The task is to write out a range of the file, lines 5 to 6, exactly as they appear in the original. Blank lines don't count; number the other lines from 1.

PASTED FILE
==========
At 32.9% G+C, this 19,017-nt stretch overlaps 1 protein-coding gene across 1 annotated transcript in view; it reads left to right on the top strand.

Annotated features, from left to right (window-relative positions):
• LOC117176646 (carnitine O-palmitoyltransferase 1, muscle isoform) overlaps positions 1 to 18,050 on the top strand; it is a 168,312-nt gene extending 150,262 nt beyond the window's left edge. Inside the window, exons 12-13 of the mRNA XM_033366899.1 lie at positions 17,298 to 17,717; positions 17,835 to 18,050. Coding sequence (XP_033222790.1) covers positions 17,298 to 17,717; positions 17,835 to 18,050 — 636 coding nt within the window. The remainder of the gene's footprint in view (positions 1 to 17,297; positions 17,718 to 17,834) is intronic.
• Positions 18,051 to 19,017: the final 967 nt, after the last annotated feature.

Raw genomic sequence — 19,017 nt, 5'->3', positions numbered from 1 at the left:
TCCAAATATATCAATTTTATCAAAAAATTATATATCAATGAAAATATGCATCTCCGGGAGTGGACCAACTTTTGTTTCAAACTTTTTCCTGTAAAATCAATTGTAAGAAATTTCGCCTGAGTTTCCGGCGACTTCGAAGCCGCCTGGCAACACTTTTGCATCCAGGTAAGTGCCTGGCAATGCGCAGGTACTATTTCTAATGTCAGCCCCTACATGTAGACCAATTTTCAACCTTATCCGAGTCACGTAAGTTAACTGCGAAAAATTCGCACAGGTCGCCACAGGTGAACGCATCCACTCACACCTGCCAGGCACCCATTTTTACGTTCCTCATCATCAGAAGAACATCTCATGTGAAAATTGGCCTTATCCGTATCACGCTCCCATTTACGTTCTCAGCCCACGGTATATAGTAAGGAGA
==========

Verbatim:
Raw genomic sequence — 19,017 nt, 5'->3', positions numbered from 1 at the left:
TCCAAATATATCAATTTTATCAAAAAATTATATATCAATGAAAATATGCATCTCCGGGAGTGGACCAACTTTTGTTTCAAACTTTTTCCTGTAAAATCAATTGTAAGAAATTTCGCCTGAGTTTCCGGCGACTTCGAAGCCGCCTGGCAACACTTTTGCATCCAGGTAAGTGCCTGGCAATGCGCAGGTACTATTTCTAATGTCAGCCCCTACATGTAGACCAATTTTCAACCTTATCCGAGTCACGTAAGTTAACTGCGAAAAATTCGCACAGGTCGCCACAGGTGAACGCATCCACTCACACCTGCCAGGCACCCATTTTTACGTTCCTCATCATCAGAAGAACATCTCATGTGAAAATTGGCCTTATCCGTATCACGCTCCCATTTACGTTCTCAGCCCACGGTATATAGTAAGGAGA